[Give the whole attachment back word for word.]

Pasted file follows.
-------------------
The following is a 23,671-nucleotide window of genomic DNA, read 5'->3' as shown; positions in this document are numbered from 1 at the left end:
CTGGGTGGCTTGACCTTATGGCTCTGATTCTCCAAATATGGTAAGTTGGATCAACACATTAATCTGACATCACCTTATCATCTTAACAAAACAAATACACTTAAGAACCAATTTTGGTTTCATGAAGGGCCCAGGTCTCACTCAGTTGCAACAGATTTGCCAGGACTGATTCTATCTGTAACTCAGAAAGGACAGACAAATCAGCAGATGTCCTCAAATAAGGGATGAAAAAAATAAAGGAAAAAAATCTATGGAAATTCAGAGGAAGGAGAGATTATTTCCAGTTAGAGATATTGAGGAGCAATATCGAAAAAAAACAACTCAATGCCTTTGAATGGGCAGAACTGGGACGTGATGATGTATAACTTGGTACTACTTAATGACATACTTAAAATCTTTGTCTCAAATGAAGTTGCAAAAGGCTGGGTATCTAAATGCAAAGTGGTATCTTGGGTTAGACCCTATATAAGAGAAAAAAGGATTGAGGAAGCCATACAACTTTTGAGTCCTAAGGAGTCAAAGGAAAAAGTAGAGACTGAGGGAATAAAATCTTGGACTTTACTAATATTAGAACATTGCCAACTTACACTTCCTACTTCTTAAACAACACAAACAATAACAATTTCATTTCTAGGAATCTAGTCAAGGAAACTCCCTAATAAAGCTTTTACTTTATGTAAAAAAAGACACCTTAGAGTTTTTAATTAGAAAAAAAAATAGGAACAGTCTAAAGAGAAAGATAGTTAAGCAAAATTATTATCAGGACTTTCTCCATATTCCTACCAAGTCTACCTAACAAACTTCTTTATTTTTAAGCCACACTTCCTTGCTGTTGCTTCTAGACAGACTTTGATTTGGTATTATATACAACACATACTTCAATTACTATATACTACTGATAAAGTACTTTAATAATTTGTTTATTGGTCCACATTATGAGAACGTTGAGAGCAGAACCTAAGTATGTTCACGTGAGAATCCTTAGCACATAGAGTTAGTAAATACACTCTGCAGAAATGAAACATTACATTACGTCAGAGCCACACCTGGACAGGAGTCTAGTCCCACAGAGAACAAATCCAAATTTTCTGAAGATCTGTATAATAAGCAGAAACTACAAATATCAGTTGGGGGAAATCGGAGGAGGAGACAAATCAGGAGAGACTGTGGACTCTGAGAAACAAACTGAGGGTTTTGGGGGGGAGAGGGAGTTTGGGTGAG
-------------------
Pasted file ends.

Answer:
The following is a 23,671-nucleotide window of genomic DNA, read 5'->3' as shown; positions in this document are numbered from 1 at the left end:
CTGGGTGGCTTGACCTTATGGCTCTGATTCTCCAAATATGGTAAGTTGGATCAACACATTAATCTGACATCACCTTATCATCTTAACAAAACAAATACACTTAAGAACCAATTTTGGTTTCATGAAGGGCCCAGGTCTCACTCAGTTGCAACAGATTTGCCAGGACTGATTCTATCTGTAACTCAGAAAGGACAGACAAATCAGCAGATGTCCTCAAATAAGGGATGAAAAAAATAAAGGAAAAAAATCTATGGAAATTCAGAGGAAGGAGAGATTATTTCCAGTTAGAGATATTGAGGAGCAATATCGAAAAAAAACAACTCAATGCCTTTGAATGGGCAGAACTGGGACGTGATGATGTATAACTTGGTACTACTTAATGACATACTTAAAATCTTTGTCTCAAATGAAGTTGCAAAAGGCTGGGTATCTAAATGCAAAGTGGTATCTTGGGTTAGACCCTATATAAGAGAAAAAAGGATTGAGGAAGCCATACAACTTTTGAGTCCTAAGGAGTCAAAGGAAAAAGTAGAGACTGAGGGAATAAAATCTTGGACTTTACTAATATTAGAACATTGCCAACTTACACTTCCTACTTCTTAAACAACACAAACAATAACAATTTCATTTCTAGGAATCTAGTCAAGGAAACTCCCTAATAAAGCTTTTACTTTATGTAAAAAAAGACACCTTAGAGTTTTTAATTAGAAAAAAAAATAGGAACAGTCTAAAGAGAAAGATAGTTAAGCAAAATTATTATCAGGACTTTCTCCATATTCCTACCAAGTCTACCTAACAAACTTCTTTATTTTTAAGCCACACTTCCTTGCTGTTGCTTCTAGACAGACTTTGATTTGGTATTATATACAACACATACTTCAATTACTATATACTACTGATAAAGTACTTTAATAATTTGTTTATTGGTCCACATTATGAGAACGTTGAGAGCAGAACCTAAGTATGTTCACGTGAGAATCCTTAGCACATAGAGTTAGTAAATACACTCTGCAGAAATGAAACATTACATTACGTCAGAGCCACACCTGGACAGGAGTCTAGTCCCACAGAGAACAAATCCAAATTTTCTGAAGATCTGTATAATAAGCAGAAACTACAAATATCAGTTGGGGGAAATCGGAGGAGGAGACAAATCAGGAGAGACTGTGGACTCTGAGAAACAAACTGAGGGTTTTGGGGGGGAGAGGGAGTTTGGGTGAG